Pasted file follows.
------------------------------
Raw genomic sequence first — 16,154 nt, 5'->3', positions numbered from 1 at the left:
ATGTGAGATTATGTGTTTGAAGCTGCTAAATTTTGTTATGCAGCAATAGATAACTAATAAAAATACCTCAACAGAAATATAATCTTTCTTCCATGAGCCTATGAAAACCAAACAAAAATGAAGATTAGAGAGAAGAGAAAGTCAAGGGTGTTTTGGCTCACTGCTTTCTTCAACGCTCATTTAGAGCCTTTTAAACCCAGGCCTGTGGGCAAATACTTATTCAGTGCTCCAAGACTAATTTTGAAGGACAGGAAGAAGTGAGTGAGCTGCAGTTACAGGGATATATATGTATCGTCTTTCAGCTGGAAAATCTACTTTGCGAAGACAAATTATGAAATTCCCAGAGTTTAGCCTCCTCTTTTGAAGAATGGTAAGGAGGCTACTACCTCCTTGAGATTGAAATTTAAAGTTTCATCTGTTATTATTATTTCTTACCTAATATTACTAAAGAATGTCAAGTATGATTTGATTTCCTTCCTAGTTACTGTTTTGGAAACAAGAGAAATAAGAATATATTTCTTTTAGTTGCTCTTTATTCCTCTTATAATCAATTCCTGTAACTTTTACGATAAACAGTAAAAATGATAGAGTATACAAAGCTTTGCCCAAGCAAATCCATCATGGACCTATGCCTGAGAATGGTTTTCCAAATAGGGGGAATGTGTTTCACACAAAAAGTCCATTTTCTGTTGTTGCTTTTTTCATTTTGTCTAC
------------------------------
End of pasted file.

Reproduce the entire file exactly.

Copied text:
Raw genomic sequence first — 16,154 nt, 5'->3', positions numbered from 1 at the left:
ATGTGAGATTATGTGTTTGAAGCTGCTAAATTTTGTTATGCAGCAATAGATAACTAATAAAAATACCTCAACAGAAATATAATCTTTCTTCCATGAGCCTATGAAAACCAAACAAAAATGAAGATTAGAGAGAAGAGAAAGTCAAGGGTGTTTTGGCTCACTGCTTTCTTCAACGCTCATTTAGAGCCTTTTAAACCCAGGCCTGTGGGCAAATACTTATTCAGTGCTCCAAGACTAATTTTGAAGGACAGGAAGAAGTGAGTGAGCTGCAGTTACAGGGATATATATGTATCGTCTTTCAGCTGGAAAATCTACTTTGCGAAGACAAATTATGAAATTCCCAGAGTTTAGCCTCCTCTTTTGAAGAATGGTAAGGAGGCTACTACCTCCTTGAGATTGAAATTTAAAGTTTCATCTGTTATTATTATTTCTTACCTAATATTACTAAAGAATGTCAAGTATGATTTGATTTCCTTCCTAGTTACTGTTTTGGAAACAAGAGAAATAAGAATATATTTCTTTTAGTTGCTCTTTATTCCTCTTATAATCAATTCCTGTAACTTTTACGATAAACAGTAAAAATGATAGAGTATACAAAGCTTTGCCCAAGCAAATCCATCATGGACCTATGCCTGAGAATGGTTTTCCAAATAGGGGGAATGTGTTTCACACAAAAAGTCCATTTTCTGTTGTTGCTTTTTTCATTTTGTCTAC